This can make it harder for you to determine if you’re getting a fair deal on your trade-in. Negotiating these transactions separately ensures you get the best possible value for your trade-in and the best price for your new car.

6. Time Your Trade-In

The timing of your trade-in can also greatly impact its value. For instance, convertibles fetch higher prices in the spring and summer months. The 4x4s or SUVs are more in demand during winter.

Also, dealers may offer lower trade-in values if your car model is about to be discontinued or a new model is about to be released. Therefore, keep an eye on market trends and time your trade-in strategically to maximize its value.

Frequently Asked Questions

1. What Is A Car’s Trade-In Value?

A car’s trade-in value refers to the amount of money a dealership offers you for your used vehicle, which will be put towards purchasing a new or used car from their lot. This value is determined by various factors.

These factors include the car’s age, mileage, overall condition, market demand, and whether the dealership believes it can sell the car for a profit. The goal of trading in a car is often to reduce the out-of-pocket cost for the next car purchase.

2. Are Online Trade-In Value Calculators Accurate?

Online trade-in value calculators, such as those provided by Kelley Blue Book, Edmunds, or Black Book, offer a useful starting point to estimate the trade-in value of your car. These tools use extensive data and complex algorithms to provide a ballpark figure based on factors such as make, model, age, mileage, and overall car condition.

However, it’s important to understand that these calculators provide an estimate, not an exact figure. The actual trade-in offer you receive from a dealership may differ. This is because dealerships also consider local market conditions, current inventory, demand for your specific car model, and the potential to resell the car when determining your car’s trade-in value.

3. Can I Negotiate My Car’s Trade-In Value With A Dealer?

Yes, you can negotiate your car’s trade-in value with a dealer. Dealers typically start with a lower trade-in offer, expecting that there will be some negotiation involved. It’s important to remember that the first price a dealer gives isn’t necessarily their final offer.

Therefore, it’s in your best interest to know your car’s approximate market value and be prepared to negotiate for a better price.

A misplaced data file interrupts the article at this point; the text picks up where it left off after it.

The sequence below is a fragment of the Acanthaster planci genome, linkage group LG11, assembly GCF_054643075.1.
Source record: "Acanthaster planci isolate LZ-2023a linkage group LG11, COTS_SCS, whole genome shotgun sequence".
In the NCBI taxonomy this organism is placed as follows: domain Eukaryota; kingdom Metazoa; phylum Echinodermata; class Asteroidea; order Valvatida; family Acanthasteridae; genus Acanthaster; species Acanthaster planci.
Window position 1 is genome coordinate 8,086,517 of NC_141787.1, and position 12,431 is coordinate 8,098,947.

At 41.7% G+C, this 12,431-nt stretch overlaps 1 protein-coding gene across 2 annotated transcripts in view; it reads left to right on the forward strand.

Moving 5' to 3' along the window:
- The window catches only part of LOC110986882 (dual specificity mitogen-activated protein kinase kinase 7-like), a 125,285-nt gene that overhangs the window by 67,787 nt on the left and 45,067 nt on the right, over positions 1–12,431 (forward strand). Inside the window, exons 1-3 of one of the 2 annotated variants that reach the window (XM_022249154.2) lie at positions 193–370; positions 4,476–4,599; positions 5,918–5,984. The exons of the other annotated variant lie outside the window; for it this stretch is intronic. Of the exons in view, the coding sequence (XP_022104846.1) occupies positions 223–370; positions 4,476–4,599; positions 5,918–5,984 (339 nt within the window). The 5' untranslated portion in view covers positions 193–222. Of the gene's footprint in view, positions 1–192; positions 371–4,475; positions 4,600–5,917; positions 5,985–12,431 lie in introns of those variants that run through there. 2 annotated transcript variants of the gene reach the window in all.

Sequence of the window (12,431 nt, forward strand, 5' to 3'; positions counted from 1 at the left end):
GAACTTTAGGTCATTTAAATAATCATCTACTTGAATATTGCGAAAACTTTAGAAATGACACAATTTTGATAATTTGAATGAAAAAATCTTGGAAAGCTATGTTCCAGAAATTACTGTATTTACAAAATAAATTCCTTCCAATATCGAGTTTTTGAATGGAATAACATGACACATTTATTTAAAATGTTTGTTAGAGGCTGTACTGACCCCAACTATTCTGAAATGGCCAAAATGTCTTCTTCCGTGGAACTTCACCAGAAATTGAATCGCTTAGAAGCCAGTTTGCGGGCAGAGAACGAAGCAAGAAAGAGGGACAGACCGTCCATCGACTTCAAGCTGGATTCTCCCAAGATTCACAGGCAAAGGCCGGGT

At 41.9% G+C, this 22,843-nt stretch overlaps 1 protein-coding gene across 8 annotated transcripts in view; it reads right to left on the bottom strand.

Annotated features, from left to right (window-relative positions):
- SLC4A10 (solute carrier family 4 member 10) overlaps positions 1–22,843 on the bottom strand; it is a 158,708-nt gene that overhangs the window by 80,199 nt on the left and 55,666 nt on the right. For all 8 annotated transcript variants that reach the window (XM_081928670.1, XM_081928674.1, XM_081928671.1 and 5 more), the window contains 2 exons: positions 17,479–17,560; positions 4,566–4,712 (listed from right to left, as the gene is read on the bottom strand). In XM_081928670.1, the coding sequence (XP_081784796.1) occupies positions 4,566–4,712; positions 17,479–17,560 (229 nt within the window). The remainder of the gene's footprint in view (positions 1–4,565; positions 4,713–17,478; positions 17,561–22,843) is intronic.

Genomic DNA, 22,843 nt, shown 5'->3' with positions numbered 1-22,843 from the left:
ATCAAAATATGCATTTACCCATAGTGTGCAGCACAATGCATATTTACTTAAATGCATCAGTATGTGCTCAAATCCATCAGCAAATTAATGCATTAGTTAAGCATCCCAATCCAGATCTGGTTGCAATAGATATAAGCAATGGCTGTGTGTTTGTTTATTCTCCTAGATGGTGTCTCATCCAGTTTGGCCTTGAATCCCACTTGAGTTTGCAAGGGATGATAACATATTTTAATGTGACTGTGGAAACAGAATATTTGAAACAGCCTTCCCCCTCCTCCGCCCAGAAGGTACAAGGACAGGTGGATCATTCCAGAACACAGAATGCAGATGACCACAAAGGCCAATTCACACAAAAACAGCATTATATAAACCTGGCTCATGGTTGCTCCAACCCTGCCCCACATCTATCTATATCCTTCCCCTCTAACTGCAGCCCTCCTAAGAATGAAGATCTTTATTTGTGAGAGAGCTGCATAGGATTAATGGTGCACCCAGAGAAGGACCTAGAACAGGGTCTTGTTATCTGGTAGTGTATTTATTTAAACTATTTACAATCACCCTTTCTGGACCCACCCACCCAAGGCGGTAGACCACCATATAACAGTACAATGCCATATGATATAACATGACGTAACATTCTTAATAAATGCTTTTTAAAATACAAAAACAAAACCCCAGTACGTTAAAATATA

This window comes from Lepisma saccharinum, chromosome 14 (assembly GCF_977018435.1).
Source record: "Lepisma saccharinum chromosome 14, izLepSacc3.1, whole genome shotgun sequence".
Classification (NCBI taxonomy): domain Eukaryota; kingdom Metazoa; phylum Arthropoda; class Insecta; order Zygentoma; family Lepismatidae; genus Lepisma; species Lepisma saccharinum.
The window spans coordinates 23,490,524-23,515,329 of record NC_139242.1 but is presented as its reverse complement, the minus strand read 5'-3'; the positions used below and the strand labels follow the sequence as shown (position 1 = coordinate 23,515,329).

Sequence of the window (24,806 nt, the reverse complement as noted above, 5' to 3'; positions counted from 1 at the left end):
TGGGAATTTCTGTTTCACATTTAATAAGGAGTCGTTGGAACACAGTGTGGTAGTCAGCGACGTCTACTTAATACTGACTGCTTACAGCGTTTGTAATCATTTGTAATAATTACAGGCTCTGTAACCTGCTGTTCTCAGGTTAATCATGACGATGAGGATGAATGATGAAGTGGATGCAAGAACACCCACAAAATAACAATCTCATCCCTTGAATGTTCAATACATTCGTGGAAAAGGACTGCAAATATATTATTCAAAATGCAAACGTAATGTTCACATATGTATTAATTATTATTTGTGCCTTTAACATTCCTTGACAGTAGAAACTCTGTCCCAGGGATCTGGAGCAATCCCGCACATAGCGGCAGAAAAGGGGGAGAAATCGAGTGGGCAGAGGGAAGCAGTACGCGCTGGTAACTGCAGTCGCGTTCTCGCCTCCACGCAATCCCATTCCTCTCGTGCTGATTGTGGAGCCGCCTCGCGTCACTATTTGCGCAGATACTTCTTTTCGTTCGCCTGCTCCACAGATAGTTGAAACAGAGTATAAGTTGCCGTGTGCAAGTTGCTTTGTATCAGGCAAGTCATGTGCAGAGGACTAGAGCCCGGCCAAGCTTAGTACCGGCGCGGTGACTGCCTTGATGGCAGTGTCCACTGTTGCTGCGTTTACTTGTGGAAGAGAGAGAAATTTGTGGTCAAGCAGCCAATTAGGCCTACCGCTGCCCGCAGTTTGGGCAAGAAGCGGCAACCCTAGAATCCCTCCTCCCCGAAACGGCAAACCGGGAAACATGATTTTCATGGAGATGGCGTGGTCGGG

4. Does The Color Of My Car Affect Its Trade-In Value?

Yes, the colour of your car can affect its trade-in value. According to research from iSeeCars.com and other sources, certain colours may hold their value better in the resale market than others. Coloured cars, such as yellow or orange, tend to retain their value well, likely due to their rarity.

On the other hand, common colours like black, silver, and white – while popular with new car buyers – may depreciate more quickly. This could be due to the higher availability of these colours in the used car market, making them less rare and potentially less valuable.

5. Does My Car’s Trade-In Value Affect How Much I Can Get For A Loan?

Yes, your car’s trade-in value can affect how much you can get for a loan. When you trade in a car, the trade-in value is typically applied as a credit towards your new car purchase. This means that the higher the trade-in value of your old car, the less you will need to borrow for your new car.

However, things can get more complicated if you still owe money on your current car loan. If your car’s trade-in value is less than what you owe, this is known as being “upside down” or “underwater” on your loan. In this case, the difference (negative equity) could be rolled into your new car loan, increasing the amount you owe.

Conversely, if your car’s trade-in value is more than what you owe on your current loan, the surplus can be used as a down payment on your new car, reducing the amount you’d need to borrow.

6. How Often Does A Car’s Trade-In Value Change?

A car’s trade-in value changes frequently due to various factors, including depreciation, mileage, age, and market demand. According to the sources, a new car can depreciate by 20-30% in its first year and lose 60% or more of its original price after five years.

7. Can I Trade In My Car If It’s Not Fully Paid Off?

Yes, you can trade in your car even if it’s not fully paid off. However, it’s important to understand that the loan on your vehicle doesn’t disappear just because you’ve traded it in. If you owe more on the loan than your car is worth, this is referred to as being “upside down” or “underwater” on your loan.


The road to learning about car trade-in prices teaches us that to know what your car is worth, you need to do your homework, understand a lot, and pay close attention to details. But don’t forget, you don’t have to figure it all out by yourself.

This is where Mad Man Motors’ buying centre (I Want Your Motor) comes into the picture. An established name in the car trade-in industry, Mad Man Motors in Wangara is backed by 15 years of car dealership experience. We don’t just deal in cars; we specialize in opportunities. Opportunities for you to unlock the hidden value of your car, and turn it into a financial advantage.

With our vast experience and deep understanding of the market, we are committed to ensuring you get your vehicle’s best trade-in value. Our team of dedicated professionals takes the time to understand your needs, evaluate your car accurately, and provide a fair and competitive offer.

So, why wait? Unearth the treasure that’s been sitting in your driveway. Take that first exciting step towards understanding the true value of your car. With Mad Man Motors by your side, you can turn this thrilling quest into a rewarding experience.

Trade-in Valuation | Free Car Valuation Calculator